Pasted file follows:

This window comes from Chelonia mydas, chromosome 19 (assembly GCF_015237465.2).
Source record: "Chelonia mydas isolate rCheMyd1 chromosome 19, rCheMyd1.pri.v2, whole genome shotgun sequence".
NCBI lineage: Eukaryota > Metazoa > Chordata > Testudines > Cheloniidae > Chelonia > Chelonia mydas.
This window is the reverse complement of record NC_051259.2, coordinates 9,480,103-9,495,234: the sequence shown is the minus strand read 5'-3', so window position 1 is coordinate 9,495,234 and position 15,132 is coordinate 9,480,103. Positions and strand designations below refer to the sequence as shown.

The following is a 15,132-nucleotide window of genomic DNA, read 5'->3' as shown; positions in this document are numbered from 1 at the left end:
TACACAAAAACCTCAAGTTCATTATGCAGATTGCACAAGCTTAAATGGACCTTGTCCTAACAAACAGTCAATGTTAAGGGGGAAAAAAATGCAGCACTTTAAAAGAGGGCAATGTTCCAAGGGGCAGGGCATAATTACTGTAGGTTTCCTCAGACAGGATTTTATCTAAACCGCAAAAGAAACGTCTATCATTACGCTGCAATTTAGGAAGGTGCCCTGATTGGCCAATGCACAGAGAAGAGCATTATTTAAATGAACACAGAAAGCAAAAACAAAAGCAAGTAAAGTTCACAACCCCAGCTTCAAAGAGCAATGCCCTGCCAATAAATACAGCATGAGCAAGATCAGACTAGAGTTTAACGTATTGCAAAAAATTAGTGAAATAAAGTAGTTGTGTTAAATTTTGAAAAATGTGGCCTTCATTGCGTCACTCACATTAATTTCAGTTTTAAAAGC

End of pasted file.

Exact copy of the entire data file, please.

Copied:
This window comes from Chelonia mydas, chromosome 19 (assembly GCF_015237465.2).
Source record: "Chelonia mydas isolate rCheMyd1 chromosome 19, rCheMyd1.pri.v2, whole genome shotgun sequence".
NCBI lineage: Eukaryota > Metazoa > Chordata > Testudines > Cheloniidae > Chelonia > Chelonia mydas.
This window is the reverse complement of record NC_051259.2, coordinates 9,480,103-9,495,234: the sequence shown is the minus strand read 5'-3', so window position 1 is coordinate 9,495,234 and position 15,132 is coordinate 9,480,103. Positions and strand designations below refer to the sequence as shown.

The following is a 15,132-nucleotide window of genomic DNA, read 5'->3' as shown; positions in this document are numbered from 1 at the left end:
TACACAAAAACCTCAAGTTCATTATGCAGATTGCACAAGCTTAAATGGACCTTGTCCTAACAAACAGTCAATGTTAAGGGGGAAAAAAATGCAGCACTTTAAAAGAGGGCAATGTTCCAAGGGGCAGGGCATAATTACTGTAGGTTTCCTCAGACAGGATTTTATCTAAACCGCAAAAGAAACGTCTATCATTACGCTGCAATTTAGGAAGGTGCCCTGATTGGCCAATGCACAGAGAAGAGCATTATTTAAATGAACACAGAAAGCAAAAACAAAAGCAAGTAAAGTTCACAACCCCAGCTTCAAAGAGCAATGCCCTGCCAATAAATACAGCATGAGCAAGATCAGACTAGAGTTTAACGTATTGCAAAAAATTAGTGAAATAAAGTAGTTGTGTTAAATTTTGAAAAATGTGGCCTTCATTGCGTCACTCACATTAATTTCAGTTTTAAAAGC